This is echoed by Luck Makuyana, who researches colonial constructions of Kariba and Tonga water cosmologies:

In colonizing water, the Rhodesian government accomplished at least three imperial ends: the generation of “cheap” electricity, the establishment of a tourist resort (a white enclave of game reserves); and alienated human and non-human life from the Zambezi River Basin.8

In their book Planned Violence, Elleke Boehmer and Dom Davies elaborate on the titular phrase—by reading Frantz Fanon’s views on urban planning in Algiers, amongst other sources—as an important concept for thinking about the coloniality of infrastructures.9 Planned violence plays out through the infrastructural materializations of colonialism’s exploitative agendas and its aftermaths, which can serve to cement and expand territorial control, to seize or exploit territory. If planned violence (as analyzed by Boehmer and Davies) draws from postcolonial studies that emphasize dialectical, relational, and entangled relationships between Africa and Europe, then coloniality articulates a chasm, as Arjun Appadurai sets out, often based on indigenous epistemologies from countries of the Global South.10 Tonga hydro-cosmologies play a significant role in Serpell’s rendering of the story—but so does climate change, a rubric that coloniality and its articulations often simply leave out.

The Old Drift is often referred to as a Zambian novel, but one of its many subversions is to reveal itself equally as a novel of southern Africa and of the Zambezi watershed itself. In the scene of the Kariba Dam construction, the site becomes something more monstrous than its modernist aspirations would allow: men appear as insects, crawling like flies in the mud, on a vast cement contraption that appears corpse-like in the rain, subject to a red deluge of copper dust that resembles blood. The scene reveals the multiple deaths and violent histories of labor and displacement contained in the dam’s construction, as well as its uncontainability—subject as it is to a river known for its extensive flooding—in “watertight” narratives of human progress and enlightenment.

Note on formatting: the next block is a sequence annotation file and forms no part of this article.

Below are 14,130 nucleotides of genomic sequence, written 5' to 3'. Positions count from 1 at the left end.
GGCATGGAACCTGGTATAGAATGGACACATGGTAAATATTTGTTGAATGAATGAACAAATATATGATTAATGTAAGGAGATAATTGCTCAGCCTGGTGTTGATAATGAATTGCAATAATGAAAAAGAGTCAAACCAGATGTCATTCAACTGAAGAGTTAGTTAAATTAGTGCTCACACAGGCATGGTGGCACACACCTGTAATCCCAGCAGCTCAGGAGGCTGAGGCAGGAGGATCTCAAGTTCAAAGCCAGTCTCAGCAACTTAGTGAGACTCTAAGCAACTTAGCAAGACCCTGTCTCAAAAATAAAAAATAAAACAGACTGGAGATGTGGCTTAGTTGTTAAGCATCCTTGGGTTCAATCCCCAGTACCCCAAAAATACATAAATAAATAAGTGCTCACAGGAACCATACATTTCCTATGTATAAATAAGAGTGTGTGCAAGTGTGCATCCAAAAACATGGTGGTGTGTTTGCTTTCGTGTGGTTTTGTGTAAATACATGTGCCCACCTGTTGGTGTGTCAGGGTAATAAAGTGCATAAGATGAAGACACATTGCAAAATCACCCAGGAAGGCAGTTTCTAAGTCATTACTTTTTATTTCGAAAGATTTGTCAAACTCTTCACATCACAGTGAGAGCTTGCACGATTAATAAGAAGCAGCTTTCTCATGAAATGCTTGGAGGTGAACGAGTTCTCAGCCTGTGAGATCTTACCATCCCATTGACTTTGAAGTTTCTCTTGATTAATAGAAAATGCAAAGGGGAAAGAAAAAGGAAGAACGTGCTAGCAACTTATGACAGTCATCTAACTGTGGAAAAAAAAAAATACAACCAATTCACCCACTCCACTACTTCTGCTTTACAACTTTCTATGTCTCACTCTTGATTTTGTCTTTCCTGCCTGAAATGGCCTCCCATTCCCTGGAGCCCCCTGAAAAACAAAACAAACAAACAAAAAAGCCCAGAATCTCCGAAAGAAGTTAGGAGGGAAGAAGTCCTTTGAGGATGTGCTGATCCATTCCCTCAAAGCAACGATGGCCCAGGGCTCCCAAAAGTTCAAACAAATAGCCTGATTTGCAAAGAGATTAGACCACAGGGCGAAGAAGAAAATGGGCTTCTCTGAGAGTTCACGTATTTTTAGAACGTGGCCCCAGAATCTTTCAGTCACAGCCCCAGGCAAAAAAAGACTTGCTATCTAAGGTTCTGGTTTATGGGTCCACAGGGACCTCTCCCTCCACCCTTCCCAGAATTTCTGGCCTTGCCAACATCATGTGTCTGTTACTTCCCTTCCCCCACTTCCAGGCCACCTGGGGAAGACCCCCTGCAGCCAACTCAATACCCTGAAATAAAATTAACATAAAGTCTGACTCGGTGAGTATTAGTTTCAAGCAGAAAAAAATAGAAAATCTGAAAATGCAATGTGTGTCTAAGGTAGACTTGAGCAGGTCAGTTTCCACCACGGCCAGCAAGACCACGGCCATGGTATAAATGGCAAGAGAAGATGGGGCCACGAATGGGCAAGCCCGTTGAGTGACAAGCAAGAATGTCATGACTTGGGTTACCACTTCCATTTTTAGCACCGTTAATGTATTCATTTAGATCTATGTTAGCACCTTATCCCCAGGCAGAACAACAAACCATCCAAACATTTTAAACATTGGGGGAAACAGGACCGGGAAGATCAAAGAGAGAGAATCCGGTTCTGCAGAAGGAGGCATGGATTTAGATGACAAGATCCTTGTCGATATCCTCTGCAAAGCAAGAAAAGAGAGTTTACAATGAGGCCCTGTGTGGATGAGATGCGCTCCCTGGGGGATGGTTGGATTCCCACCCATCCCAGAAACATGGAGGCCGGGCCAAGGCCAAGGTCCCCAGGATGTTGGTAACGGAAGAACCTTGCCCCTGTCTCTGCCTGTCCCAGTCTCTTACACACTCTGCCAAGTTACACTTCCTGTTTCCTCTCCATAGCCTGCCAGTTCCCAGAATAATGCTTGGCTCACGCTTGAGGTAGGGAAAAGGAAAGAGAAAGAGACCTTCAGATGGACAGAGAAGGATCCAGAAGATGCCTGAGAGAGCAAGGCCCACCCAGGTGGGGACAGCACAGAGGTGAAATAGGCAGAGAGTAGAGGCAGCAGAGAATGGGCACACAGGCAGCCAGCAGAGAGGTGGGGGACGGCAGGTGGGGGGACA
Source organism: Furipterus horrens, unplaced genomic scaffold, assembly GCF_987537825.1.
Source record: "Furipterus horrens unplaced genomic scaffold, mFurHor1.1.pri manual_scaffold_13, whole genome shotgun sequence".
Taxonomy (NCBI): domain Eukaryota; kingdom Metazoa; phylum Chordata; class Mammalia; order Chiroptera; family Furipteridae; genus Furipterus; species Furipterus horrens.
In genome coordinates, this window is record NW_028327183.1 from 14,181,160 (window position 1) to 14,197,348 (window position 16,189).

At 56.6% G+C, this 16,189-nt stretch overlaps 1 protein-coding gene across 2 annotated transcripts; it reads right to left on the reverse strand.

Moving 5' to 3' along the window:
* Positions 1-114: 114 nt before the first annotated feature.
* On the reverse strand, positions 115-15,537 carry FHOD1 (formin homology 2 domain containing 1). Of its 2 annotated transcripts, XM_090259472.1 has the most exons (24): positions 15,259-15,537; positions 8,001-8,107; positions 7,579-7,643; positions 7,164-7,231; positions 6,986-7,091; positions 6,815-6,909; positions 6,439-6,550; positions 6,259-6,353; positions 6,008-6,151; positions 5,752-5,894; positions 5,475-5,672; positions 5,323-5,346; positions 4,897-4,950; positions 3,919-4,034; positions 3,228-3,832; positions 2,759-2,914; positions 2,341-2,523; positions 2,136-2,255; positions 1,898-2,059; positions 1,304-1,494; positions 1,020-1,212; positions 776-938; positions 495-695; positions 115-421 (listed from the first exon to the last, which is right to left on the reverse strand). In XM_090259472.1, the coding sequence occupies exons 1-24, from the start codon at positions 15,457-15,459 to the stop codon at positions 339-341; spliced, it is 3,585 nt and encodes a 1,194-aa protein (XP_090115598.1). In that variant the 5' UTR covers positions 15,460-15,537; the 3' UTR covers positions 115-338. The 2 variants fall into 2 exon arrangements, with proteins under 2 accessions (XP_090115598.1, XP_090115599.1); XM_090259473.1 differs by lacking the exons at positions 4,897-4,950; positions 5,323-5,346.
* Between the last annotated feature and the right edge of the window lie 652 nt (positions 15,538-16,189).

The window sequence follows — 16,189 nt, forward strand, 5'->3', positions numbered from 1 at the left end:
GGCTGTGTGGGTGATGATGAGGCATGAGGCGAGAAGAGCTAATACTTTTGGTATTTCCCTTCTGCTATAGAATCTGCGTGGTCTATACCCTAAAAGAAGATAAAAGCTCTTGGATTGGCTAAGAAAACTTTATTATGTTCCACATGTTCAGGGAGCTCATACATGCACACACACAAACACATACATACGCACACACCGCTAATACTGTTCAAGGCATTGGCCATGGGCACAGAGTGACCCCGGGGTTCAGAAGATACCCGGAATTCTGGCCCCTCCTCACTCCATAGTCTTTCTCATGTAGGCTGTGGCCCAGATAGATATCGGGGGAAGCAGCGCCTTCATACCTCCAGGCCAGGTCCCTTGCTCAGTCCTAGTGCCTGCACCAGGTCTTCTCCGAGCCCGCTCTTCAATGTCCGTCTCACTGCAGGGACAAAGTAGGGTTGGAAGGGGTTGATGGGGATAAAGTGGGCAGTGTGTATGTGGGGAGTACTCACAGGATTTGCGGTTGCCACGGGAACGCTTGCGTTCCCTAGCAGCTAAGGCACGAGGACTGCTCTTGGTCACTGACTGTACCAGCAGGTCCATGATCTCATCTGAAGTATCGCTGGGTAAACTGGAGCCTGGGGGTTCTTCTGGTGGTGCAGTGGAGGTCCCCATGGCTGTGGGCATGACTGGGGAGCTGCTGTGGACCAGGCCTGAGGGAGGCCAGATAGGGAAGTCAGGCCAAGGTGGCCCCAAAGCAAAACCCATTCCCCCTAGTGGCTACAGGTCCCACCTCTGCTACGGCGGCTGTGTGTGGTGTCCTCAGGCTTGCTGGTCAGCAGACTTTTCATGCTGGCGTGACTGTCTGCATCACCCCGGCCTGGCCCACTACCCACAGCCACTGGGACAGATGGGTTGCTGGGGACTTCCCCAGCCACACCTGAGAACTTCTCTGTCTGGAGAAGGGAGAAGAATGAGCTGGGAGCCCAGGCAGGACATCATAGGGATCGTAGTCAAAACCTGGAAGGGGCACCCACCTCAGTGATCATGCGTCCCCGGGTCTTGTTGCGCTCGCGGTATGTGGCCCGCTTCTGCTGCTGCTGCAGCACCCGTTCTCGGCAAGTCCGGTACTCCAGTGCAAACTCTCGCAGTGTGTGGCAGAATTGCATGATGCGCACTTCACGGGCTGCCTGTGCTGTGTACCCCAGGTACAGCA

We might also approach the coloniality of megastructures like Kariba through the notion of hydrocolonialism. The term, drawn initially from the work of Isabel Hofmeyr, understands water as an empire-wide space networked by oceans and rivers, one not only organized around the colonization of surface and groundwater and articulated by port cities, amongst other hydrological formations and systems, but also animated by competing hydrological traditions and hydro-epistemologies.11 As recognized by “the hydrocolonial,” southern African cities and regions are indelibly shaped by imperial and apartheid uses of water and through biopolitical violence against what human life hydrologically entails. The human, infrahuman, and nonhuman bodies that are defined as waste and effluent in the pursuit of affluence and a colonizing modernity, as Louise Bethlehem has shown, subtend the hydrocolonial.12 Water interlinks environmental, oceanic, and infrastructural histories, and a deepening engagement with the materiality of water requires that we think about southern Africa at large as a hydrological formation. Such work also speaks to the affective dimensions of water infrastructures—like how Kariba figures as memory, cultural reference point, and historical understanding in the lives of Serpell’s intergenerational characters.